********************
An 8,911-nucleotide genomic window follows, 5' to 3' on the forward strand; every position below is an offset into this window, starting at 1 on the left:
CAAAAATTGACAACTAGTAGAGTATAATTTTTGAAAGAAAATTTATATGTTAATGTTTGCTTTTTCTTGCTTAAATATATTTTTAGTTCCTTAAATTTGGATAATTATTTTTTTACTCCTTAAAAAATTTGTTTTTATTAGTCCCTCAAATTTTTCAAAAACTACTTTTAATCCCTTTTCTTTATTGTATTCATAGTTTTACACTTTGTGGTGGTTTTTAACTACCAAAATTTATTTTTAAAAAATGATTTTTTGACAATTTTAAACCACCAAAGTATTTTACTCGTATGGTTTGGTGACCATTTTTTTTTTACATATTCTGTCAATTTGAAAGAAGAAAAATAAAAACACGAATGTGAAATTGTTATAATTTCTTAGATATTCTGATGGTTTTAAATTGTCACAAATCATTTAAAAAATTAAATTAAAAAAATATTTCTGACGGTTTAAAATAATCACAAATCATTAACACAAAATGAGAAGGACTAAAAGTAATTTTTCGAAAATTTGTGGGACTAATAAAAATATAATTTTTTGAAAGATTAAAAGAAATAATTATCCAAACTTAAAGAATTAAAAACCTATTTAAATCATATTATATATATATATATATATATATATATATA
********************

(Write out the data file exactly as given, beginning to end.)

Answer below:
An 8,911-nucleotide genomic window follows, 5' to 3' on the forward strand; every position below is an offset into this window, starting at 1 on the left:
CAAAAATTGACAACTAGTAGAGTATAATTTTTGAAAGAAAATTTATATGTTAATGTTTGCTTTTTCTTGCTTAAATATATTTTTAGTTCCTTAAATTTGGATAATTATTTTTTTACTCCTTAAAAAATTTGTTTTTATTAGTCCCTCAAATTTTTCAAAAACTACTTTTAATCCCTTTTCTTTATTGTATTCATAGTTTTACACTTTGTGGTGGTTTTTAACTACCAAAATTTATTTTTAAAAAATGATTTTTTGACAATTTTAAACCACCAAAGTATTTTACTCGTATGGTTTGGTGACCATTTTTTTTTTACATATTCTGTCAATTTGAAAGAAGAAAAATAAAAACACGAATGTGAAATTGTTATAATTTCTTAGATATTCTGATGGTTTTAAATTGTCACAAATCATTTAAAAAATTAAATTAAAAAAATATTTCTGACGGTTTAAAATAATCACAAATCATTAACACAAAATGAGAAGGACTAAAAGTAATTTTTCGAAAATTTGTGGGACTAATAAAAATATAATTTTTTGAAAGATTAAAAGAAATAATTATCCAAACTTAAAGAATTAAAAACCTATTTAAATCATATTATATATATATATATATATATATATATATA